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Marvel’s Spider-Man 2, A Review

Spider Man 2

Another Fun Web-Slinger Adventure

It’s hard to remember now, but Peter Parker was definitely having a case of the old “Parker Luck” when it came to video games not so long ago. There have been great Spider-Man games in the past, but there has been a run of mediocre titles. But then Insomniac, the studio behind the Ratchet and Clank series, gave their take on the web-slinger in Marvel’s Spider-Man back in 2018. The rest, as they say, is history. Even in a year filled with winners, Spider-Man was a standout, with great, fast-paced combat, butter-smooth traversal, and a story with more emotional depth than most movies about the character. Its follow-up, about a new Spider-Man, Miles Morales, was also a great time, with all the same strengths.

Now, in 2023, Insomniac has released, at long last, a follow-up to both of those games starring both Spider-Men: Spider-Man 2. And, while at times it struggles to live up to the lofty standard of the previous titles, it’s still a captivating adventure that’s easy for any fan of the characters to get swept up in.

Not Broken, But Not Fixed Either

Spider-Man 2 is, without question, a great time. Swinging and zipping through New York, or using the much-advertised Wing-Suit, is still one of the best open-world traversal systems in recent years that calls to mind one’s first-time free-running in Assassin’s Creed. Combat has also been deepened, with both Miles and Peter getting lots of new abilities. That’s not even touching on how seamlessly the player can switch between both characters and the almost Grand Theft Auto V level of interaction with the world. For example, playing as one Spider-Man, you can intervene in a crime, only for the other Spider-Man to show up for help. It sounds almost perfect, doesn’t it? There is, however, one fly in the ointment. Even though the developers give the player a few new toys and mechanics, the actual gameplay does not feel different enough.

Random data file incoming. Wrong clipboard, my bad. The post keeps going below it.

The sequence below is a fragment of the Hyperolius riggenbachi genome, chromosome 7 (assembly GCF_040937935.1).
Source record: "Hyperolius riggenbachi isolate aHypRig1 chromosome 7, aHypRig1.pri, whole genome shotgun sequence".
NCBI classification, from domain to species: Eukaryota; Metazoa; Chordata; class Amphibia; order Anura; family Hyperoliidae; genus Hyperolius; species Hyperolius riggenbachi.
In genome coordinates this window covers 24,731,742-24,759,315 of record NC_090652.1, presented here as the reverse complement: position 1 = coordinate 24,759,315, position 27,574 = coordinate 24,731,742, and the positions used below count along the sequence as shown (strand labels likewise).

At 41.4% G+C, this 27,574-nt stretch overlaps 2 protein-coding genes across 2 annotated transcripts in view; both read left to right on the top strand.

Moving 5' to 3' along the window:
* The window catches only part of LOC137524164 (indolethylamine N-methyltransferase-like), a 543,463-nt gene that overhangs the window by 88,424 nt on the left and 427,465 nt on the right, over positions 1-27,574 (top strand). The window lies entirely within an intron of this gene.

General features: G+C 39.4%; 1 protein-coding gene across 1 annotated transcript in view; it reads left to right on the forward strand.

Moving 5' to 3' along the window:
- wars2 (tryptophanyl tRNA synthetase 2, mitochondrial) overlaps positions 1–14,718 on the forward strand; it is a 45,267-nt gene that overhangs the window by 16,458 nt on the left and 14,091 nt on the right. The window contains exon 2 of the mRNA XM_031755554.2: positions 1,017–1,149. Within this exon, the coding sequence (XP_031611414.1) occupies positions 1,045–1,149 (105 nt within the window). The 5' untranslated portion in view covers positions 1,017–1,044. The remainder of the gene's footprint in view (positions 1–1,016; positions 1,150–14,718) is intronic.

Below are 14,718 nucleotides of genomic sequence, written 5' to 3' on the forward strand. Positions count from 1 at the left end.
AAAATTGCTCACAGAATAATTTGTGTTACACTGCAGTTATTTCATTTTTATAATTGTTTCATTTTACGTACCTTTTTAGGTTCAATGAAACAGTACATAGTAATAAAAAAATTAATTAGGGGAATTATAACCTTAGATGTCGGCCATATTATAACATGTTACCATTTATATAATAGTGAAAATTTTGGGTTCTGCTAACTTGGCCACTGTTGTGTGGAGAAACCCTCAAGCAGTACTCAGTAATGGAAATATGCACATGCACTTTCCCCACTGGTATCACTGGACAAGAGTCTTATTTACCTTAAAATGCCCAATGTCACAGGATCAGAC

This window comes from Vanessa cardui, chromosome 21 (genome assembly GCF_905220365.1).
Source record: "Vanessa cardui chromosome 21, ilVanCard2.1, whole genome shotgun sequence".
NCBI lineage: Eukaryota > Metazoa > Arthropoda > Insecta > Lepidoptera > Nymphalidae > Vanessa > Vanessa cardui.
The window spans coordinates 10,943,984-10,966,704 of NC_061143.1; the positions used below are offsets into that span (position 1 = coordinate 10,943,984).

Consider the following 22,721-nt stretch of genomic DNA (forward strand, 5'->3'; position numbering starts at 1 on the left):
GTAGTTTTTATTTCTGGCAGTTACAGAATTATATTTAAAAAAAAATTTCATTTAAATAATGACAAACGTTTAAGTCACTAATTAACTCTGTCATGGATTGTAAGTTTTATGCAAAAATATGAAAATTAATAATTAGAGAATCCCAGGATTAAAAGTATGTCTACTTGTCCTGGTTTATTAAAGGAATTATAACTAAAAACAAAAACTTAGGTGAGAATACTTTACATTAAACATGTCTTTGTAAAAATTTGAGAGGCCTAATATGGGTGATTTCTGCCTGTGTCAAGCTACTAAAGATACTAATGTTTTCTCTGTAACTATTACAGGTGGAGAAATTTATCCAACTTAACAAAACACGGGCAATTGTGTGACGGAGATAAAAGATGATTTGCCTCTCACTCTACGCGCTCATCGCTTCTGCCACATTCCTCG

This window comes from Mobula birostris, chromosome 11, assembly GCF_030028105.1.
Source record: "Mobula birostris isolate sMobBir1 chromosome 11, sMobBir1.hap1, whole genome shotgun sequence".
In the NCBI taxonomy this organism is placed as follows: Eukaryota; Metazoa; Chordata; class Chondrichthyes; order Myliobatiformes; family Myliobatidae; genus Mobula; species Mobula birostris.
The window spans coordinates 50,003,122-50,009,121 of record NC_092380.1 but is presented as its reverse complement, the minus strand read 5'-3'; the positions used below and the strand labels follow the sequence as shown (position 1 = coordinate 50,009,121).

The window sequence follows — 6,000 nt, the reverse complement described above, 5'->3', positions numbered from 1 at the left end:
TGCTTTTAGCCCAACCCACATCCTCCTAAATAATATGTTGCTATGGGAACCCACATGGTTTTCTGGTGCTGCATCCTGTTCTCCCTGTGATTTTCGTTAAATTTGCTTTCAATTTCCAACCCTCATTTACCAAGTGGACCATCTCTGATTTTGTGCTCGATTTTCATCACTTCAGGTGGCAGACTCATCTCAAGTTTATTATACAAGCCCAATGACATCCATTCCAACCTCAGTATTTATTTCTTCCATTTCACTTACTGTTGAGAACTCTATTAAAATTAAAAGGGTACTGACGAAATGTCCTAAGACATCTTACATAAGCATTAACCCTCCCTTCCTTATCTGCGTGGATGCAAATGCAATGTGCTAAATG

The map, as advertised, is twice the size of the original game, but none of the new districts feel distinct from what was here before. It’s just bigger, not better. This extends to the side activities, which are all variations of what players were already doing in the last two games. It doesn’t matter if Spider-Man 2 calls them hunters, symbiotes, or sandman remnants if all you’re doing is clearing an outpost. This is most disappointing when one of the many great villains in the Spider-Man canon is added, only for them to get nothing to do. Mysterio is given his own type of side quest, but it’s just a slightly dressed-up version of the Taskmaster challenges in the first game.

This isn’t true across the board. One area in which this game excels is in enemy variety. There are many different types of foes both Spider-Men will be fighting, with unique strengths and weaknesses. Also, even if none of them are new and groundbreaking, the side missions remain fun. It’s not any less fun to swing through the city or web up an opponent and punch them up into the air in 2023 than it was in 2018, but if Insomniac is going to continue this series further (and that certainly looks to be the case) more new ideas are sorely needed.